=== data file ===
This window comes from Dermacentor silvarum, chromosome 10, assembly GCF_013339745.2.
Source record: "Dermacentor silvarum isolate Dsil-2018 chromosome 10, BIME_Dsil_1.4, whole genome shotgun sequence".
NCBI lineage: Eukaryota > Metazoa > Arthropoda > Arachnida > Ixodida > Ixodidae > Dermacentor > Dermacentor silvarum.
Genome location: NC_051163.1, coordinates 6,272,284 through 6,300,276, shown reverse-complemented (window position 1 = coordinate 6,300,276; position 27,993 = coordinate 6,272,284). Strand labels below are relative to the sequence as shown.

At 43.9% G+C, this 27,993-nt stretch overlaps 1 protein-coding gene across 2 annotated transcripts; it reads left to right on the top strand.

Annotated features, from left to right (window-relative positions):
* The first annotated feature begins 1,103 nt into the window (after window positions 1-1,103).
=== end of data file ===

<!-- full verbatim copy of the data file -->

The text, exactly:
This window comes from Dermacentor silvarum, chromosome 10, assembly GCF_013339745.2.
Source record: "Dermacentor silvarum isolate Dsil-2018 chromosome 10, BIME_Dsil_1.4, whole genome shotgun sequence".
NCBI lineage: Eukaryota > Metazoa > Arthropoda > Arachnida > Ixodida > Ixodidae > Dermacentor > Dermacentor silvarum.
Genome location: NC_051163.1, coordinates 6,272,284 through 6,300,276, shown reverse-complemented (window position 1 = coordinate 6,300,276; position 27,993 = coordinate 6,272,284). Strand labels below are relative to the sequence as shown.

At 43.9% G+C, this 27,993-nt stretch overlaps 1 protein-coding gene across 2 annotated transcripts; it reads left to right on the top strand.

Annotated features, from left to right (window-relative positions):
* The first annotated feature begins 1,103 nt into the window (after window positions 1-1,103).